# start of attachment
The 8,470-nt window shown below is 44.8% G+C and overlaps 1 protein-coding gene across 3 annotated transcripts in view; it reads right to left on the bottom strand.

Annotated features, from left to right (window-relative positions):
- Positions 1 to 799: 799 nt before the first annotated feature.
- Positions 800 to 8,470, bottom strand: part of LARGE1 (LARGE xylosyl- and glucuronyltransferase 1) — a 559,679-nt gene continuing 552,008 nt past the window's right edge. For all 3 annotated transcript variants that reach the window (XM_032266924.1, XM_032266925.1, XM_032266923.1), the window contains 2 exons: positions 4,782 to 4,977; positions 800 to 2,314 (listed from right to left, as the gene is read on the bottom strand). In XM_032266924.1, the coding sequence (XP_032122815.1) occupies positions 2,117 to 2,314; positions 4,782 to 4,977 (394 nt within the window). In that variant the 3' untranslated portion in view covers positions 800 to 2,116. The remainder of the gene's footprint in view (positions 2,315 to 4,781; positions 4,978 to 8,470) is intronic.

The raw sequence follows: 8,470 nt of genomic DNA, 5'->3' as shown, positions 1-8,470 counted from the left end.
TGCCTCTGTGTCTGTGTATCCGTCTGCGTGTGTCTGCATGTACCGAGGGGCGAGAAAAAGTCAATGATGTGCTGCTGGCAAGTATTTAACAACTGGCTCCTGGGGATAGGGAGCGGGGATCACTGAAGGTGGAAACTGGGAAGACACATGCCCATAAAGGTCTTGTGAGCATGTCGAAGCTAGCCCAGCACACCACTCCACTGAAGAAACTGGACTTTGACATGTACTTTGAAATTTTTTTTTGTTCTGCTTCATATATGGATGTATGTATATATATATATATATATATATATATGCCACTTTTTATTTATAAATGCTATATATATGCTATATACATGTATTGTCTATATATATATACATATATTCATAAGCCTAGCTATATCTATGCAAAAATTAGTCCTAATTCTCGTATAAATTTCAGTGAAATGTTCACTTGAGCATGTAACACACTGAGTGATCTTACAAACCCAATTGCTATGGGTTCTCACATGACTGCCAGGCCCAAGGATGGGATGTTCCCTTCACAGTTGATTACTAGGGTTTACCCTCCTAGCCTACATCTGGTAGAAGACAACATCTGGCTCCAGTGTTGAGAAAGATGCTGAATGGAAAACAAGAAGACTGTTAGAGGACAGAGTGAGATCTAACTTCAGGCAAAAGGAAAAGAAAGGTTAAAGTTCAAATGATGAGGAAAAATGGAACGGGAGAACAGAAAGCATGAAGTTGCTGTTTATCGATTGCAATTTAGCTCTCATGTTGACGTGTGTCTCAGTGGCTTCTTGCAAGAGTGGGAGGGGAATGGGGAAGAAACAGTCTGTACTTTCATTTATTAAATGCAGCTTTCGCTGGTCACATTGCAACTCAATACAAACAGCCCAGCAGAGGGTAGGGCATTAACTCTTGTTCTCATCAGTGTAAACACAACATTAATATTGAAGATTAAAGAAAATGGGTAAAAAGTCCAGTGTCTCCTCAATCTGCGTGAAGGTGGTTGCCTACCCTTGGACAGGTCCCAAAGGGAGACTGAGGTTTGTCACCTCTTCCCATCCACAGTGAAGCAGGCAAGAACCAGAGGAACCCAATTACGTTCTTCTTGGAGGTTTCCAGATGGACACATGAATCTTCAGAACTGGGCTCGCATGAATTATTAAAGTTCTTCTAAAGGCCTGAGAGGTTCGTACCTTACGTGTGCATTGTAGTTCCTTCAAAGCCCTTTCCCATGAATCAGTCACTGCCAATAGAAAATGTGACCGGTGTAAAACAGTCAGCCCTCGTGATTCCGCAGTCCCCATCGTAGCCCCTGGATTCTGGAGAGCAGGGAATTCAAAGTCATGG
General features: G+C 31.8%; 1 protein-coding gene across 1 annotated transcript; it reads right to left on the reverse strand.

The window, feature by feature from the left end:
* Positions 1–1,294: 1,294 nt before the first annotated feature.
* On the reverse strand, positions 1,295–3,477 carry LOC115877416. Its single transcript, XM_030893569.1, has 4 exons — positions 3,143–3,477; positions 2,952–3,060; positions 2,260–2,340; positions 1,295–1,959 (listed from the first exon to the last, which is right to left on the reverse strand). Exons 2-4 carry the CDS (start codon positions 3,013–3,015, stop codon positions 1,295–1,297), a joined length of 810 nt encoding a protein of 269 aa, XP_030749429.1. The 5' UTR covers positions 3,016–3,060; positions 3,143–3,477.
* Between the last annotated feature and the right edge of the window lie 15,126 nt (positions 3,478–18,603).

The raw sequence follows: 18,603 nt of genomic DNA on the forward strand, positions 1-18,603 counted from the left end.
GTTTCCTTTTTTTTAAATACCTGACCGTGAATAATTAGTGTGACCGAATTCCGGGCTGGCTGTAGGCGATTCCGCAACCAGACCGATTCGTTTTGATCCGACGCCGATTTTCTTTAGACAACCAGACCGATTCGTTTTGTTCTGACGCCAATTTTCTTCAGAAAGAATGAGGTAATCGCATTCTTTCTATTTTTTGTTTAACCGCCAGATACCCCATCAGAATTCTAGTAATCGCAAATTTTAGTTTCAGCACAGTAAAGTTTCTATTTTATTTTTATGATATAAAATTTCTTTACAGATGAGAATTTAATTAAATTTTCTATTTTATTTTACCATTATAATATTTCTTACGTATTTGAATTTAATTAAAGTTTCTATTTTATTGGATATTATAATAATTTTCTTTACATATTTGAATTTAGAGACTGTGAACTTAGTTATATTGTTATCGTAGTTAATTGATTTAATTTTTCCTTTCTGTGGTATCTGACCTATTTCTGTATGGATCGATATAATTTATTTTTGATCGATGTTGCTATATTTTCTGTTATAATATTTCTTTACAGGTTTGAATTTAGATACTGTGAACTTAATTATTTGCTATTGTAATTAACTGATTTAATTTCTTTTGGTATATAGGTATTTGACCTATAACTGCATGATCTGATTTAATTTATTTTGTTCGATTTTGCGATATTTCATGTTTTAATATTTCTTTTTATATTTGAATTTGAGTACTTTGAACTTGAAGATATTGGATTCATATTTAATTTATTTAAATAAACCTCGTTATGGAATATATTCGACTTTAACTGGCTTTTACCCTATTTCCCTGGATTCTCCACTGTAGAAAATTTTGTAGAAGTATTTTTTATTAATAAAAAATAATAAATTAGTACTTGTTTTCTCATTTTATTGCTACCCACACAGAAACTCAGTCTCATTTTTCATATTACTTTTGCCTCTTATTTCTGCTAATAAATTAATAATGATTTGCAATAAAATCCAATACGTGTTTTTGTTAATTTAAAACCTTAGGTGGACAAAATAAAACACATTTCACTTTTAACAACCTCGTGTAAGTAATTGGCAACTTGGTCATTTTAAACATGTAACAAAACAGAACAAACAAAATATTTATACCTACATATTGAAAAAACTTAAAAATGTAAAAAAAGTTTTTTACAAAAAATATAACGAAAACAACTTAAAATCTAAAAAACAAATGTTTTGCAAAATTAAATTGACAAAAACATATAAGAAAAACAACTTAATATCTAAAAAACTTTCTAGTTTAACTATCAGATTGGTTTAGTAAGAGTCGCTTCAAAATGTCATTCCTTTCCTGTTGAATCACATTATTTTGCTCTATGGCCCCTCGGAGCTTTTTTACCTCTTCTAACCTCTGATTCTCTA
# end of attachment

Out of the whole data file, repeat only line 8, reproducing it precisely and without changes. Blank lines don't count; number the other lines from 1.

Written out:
The window, feature by feature from the left end: